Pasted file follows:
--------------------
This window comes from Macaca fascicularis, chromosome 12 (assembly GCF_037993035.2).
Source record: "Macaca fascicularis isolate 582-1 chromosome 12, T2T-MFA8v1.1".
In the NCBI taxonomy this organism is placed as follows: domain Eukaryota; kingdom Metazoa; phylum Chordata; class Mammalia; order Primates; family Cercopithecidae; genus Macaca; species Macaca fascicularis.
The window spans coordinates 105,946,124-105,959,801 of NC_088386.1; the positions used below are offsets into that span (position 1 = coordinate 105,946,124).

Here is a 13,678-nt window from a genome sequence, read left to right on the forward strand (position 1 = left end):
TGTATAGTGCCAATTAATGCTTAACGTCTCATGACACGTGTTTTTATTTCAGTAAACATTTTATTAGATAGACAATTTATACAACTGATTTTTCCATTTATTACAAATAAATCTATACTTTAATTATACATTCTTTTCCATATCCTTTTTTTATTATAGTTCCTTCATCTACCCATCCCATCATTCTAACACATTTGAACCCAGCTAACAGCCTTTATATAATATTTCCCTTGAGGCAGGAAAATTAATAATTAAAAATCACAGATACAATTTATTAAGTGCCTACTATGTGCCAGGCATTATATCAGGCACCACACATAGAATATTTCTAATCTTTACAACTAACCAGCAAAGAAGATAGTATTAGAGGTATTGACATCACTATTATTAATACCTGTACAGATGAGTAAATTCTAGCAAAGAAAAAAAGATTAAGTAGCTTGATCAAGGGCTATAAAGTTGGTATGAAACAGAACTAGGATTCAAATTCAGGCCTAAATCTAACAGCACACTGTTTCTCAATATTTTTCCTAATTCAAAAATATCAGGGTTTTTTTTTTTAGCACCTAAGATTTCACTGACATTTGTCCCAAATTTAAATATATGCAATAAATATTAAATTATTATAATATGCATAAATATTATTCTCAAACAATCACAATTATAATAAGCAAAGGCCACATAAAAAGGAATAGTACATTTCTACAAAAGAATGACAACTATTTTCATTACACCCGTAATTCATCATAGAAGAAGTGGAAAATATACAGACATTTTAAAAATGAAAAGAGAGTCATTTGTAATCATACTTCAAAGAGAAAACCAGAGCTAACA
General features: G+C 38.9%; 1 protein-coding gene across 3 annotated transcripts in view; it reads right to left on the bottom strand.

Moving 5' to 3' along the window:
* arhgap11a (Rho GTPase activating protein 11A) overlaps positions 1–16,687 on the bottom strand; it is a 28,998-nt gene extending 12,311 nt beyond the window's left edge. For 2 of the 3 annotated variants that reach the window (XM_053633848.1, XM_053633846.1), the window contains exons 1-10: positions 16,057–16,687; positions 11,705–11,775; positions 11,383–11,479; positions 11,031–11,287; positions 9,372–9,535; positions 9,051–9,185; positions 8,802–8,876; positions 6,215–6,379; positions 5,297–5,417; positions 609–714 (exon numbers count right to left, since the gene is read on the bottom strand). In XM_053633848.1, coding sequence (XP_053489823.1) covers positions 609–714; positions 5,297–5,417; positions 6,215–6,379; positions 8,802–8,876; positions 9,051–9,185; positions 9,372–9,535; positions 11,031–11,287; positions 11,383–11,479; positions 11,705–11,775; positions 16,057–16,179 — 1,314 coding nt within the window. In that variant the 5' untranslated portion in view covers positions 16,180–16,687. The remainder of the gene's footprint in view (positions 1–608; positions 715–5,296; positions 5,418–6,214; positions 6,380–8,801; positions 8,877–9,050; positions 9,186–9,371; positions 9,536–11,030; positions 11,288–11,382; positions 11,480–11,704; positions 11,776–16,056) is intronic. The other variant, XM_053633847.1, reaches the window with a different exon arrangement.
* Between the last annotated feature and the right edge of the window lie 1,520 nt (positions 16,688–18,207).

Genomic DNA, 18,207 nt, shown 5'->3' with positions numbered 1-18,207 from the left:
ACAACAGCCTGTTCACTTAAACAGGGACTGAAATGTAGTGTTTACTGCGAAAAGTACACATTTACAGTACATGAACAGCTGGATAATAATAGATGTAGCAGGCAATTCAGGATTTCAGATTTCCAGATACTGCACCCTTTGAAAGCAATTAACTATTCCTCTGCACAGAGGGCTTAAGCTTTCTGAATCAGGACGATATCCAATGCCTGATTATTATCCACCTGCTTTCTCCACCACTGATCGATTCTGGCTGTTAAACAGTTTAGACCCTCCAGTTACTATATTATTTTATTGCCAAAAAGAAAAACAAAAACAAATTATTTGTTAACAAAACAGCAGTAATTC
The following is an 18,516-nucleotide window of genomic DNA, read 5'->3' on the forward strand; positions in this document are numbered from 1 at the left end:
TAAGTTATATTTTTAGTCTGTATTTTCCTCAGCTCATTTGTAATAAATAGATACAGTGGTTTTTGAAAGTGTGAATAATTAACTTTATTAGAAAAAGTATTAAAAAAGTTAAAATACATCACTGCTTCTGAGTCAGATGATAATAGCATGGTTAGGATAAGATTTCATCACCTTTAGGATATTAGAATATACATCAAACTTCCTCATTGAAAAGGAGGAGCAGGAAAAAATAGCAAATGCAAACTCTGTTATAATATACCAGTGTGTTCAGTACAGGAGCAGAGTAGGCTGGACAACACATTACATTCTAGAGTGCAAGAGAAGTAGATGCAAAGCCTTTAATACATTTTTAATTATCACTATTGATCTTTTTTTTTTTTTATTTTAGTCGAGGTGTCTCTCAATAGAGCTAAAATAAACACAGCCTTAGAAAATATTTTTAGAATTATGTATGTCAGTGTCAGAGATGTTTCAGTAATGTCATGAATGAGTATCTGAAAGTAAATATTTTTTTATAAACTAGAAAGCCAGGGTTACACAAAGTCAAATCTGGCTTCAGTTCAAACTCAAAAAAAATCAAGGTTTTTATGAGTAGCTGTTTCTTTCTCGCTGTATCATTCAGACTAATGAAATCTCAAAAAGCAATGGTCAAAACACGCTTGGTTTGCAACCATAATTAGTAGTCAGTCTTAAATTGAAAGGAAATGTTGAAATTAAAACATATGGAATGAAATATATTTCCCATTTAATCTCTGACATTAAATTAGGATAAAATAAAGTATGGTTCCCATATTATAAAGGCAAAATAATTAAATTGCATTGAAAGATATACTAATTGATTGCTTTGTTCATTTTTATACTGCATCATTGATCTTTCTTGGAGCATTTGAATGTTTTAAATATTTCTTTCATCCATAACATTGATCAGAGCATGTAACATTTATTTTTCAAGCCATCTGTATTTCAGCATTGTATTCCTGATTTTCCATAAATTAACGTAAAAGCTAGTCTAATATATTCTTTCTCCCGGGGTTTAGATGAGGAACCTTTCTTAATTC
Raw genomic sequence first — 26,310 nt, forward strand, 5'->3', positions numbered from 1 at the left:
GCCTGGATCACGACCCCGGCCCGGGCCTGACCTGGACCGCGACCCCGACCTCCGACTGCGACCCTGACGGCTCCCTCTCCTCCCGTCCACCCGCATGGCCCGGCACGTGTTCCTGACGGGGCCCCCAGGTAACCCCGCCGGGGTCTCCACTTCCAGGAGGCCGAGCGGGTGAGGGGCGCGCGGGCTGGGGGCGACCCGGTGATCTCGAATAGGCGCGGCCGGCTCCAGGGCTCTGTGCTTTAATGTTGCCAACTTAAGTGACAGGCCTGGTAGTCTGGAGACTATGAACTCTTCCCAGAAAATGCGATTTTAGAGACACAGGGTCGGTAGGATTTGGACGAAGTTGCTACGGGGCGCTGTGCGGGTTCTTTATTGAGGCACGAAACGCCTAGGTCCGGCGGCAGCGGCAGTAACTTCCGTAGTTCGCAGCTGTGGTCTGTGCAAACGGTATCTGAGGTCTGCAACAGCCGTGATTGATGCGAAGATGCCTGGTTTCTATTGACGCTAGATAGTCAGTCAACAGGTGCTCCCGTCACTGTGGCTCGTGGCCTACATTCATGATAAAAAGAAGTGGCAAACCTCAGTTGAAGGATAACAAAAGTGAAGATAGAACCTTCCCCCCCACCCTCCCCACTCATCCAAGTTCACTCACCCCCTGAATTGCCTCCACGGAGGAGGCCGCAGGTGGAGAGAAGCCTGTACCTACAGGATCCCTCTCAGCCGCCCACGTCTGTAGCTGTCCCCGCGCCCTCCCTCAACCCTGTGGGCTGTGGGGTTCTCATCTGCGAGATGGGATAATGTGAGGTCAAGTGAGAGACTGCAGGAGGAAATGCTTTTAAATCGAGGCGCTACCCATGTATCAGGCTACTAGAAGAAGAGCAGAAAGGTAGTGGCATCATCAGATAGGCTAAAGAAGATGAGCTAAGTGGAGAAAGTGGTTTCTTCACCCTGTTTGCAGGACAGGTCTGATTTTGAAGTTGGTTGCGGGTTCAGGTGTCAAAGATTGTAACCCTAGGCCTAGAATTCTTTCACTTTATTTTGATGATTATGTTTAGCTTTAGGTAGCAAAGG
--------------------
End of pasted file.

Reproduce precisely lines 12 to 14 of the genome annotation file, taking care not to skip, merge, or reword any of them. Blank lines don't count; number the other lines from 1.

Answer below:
ACAACAGCCTGTTCACTTAAACAGGGACTGAAATGTAGTGTTTACTGCGAAAAGTACACATTTACAGTACATGAACAGCTGGATAATAATAGATGTAGCAGGCAATTCAGGATTTCAGATTTCCAGATACTGCACCCTTTGAAAGCAATTAACTATTCCTCTGCACAGAGGGCTTAAGCTTTCTGAATCAGGACGATATCCAATGCCTGATTATTATCCACCTGCTTTCTCCACCACTGATCGATTCTGGCTGTTAAACAGTTTAGACCCTCCAGTTACTATATTATTTTATTGCCAAAAAGAAAAACAAAAACAAATTATTTGTTAACAAAACAGCAGTAATTC
The following is an 18,516-nucleotide window of genomic DNA, read 5'->3' on the forward strand; positions in this document are numbered from 1 at the left end:
TAAGTTATATTTTTAGTCTGTATTTTCCTCAGCTCATTTGTAATAAATAGATACAGTGGTTTTTGAAAGTGTGAATAATTAACTTTATTAGAAAAAGTATTAAAAAAGTTAAAATACATCACTGCTTCTGAGTCAGATGATAATAGCATGGTTAGGATAAGATTTCATCACCTTTAGGATATTAGAATATACATCAAACTTCCTCATTGAAAAGGAGGAGCAGGAAAAAATAGCAAATGCAAACTCTGTTATAATATACCAGTGTGTTCAGTACAGGAGCAGAGTAGGCTGGACAACACATTACATTCTAGAGTGCAAGAGAAGTAGATGCAAAGCCTTTAATACATTTTTAATTATCACTATTGATCTTTTTTTTTTTTTATTTTAGTCGAGGTGTCTCTCAATAGAGCTAAAATAAACACAGCCTTAGAAAATATTTTTAGAATTATGTATGTCAGTGTCAGAGATGTTTCAGTAATGTCATGAATGAGTATCTGAAAGTAAATATTTTTTTATAAACTAGAAAGCCAGGGTTACACAAAGTCAAATCTGGCTTCAGTTCAAACTCAAAAAAAATCAAGGTTTTTATGAGTAGCTGTTTCTTTCTCGCTGTATCATTCAGACTAATGAAATCTCAAAAAGCAATGGTCAAAACACGCTTGGTTTGCAACCATAATTAGTAGTCAGTCTTAAATTGAAAGGAAATGTTGAAATTAAAACATATGGAATGAAATATATTTCCCATTTAATCTCTGACATTAAATTAGGATAAAATAAAGTATGGTTCCCATATTATAAAGGCAAAATAATTAAATTGCATTGAAAGATATACTAATTGATTGCTTTGTTCATTTTTATACTGCATCATTGATCTTTCTTGGAGCATTTGAATGTTTTAAATATTTCTTTCATCCATAACATTGATCAGAGCATGTAACATTTATTTTTCAAGCCATCTGTATTTCAGCATTGTATTCCTGATTTTCCATAAATTAACGTAAAAGCTAGTCTAATATATTCTTTCTCCCGGGGTTTAGATGAGGAACCTTTCTTAATTC